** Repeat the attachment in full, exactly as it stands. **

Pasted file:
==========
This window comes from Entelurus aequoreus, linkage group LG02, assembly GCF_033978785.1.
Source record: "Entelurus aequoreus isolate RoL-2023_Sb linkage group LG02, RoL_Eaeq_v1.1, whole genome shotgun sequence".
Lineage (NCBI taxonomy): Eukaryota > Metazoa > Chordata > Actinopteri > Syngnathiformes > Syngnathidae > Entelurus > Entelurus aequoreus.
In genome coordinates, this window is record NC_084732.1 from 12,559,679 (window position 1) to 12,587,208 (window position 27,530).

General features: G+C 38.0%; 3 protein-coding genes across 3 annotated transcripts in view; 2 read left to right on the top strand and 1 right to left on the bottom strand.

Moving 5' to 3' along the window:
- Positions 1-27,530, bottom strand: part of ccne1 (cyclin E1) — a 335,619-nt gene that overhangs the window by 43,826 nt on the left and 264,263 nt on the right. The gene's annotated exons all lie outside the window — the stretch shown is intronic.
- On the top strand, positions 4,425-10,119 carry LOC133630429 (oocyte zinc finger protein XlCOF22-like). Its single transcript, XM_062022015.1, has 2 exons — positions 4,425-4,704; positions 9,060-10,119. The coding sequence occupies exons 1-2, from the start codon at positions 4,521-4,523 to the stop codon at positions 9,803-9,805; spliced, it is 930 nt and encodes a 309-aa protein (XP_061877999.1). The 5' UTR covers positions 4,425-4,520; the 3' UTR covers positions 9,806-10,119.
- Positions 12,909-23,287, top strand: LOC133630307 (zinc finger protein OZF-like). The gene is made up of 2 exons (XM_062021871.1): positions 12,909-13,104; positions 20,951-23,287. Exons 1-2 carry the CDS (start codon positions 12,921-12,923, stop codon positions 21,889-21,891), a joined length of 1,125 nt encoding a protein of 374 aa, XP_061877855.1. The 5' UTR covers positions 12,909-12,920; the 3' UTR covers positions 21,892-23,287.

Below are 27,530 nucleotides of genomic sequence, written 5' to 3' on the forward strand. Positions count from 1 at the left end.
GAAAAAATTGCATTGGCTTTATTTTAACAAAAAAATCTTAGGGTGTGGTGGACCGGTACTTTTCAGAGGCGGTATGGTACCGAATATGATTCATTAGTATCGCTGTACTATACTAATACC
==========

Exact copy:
This window comes from Entelurus aequoreus, linkage group LG02, assembly GCF_033978785.1.
Source record: "Entelurus aequoreus isolate RoL-2023_Sb linkage group LG02, RoL_Eaeq_v1.1, whole genome shotgun sequence".
Lineage (NCBI taxonomy): Eukaryota > Metazoa > Chordata > Actinopteri > Syngnathiformes > Syngnathidae > Entelurus > Entelurus aequoreus.
In genome coordinates, this window is record NC_084732.1 from 12,559,679 (window position 1) to 12,587,208 (window position 27,530).

General features: G+C 38.0%; 3 protein-coding genes across 3 annotated transcripts in view; 2 read left to right on the top strand and 1 right to left on the bottom strand.

Moving 5' to 3' along the window:
- Positions 1-27,530, bottom strand: part of ccne1 (cyclin E1) — a 335,619-nt gene that overhangs the window by 43,826 nt on the left and 264,263 nt on the right. The gene's annotated exons all lie outside the window — the stretch shown is intronic.
- On the top strand, positions 4,425-10,119 carry LOC133630429 (oocyte zinc finger protein XlCOF22-like). Its single transcript, XM_062022015.1, has 2 exons — positions 4,425-4,704; positions 9,060-10,119. The coding sequence occupies exons 1-2, from the start codon at positions 4,521-4,523 to the stop codon at positions 9,803-9,805; spliced, it is 930 nt and encodes a 309-aa protein (XP_061877999.1). The 5' UTR covers positions 4,425-4,520; the 3' UTR covers positions 9,806-10,119.
- Positions 12,909-23,287, top strand: LOC133630307 (zinc finger protein OZF-like). The gene is made up of 2 exons (XM_062021871.1): positions 12,909-13,104; positions 20,951-23,287. Exons 1-2 carry the CDS (start codon positions 12,921-12,923, stop codon positions 21,889-21,891), a joined length of 1,125 nt encoding a protein of 374 aa, XP_061877855.1. The 5' UTR covers positions 12,909-12,920; the 3' UTR covers positions 21,892-23,287.

Below are 27,530 nucleotides of genomic sequence, written 5' to 3' on the forward strand. Positions count from 1 at the left end.
GAAAAAATTGCATTGGCTTTATTTTAACAAAAAAATCTTAGGGTGTGGTGGACCGGTACTTTTCAGAGGCGGTATGGTACCGAATATGATTCATTAGTATCGCTGTACTATACTAATACC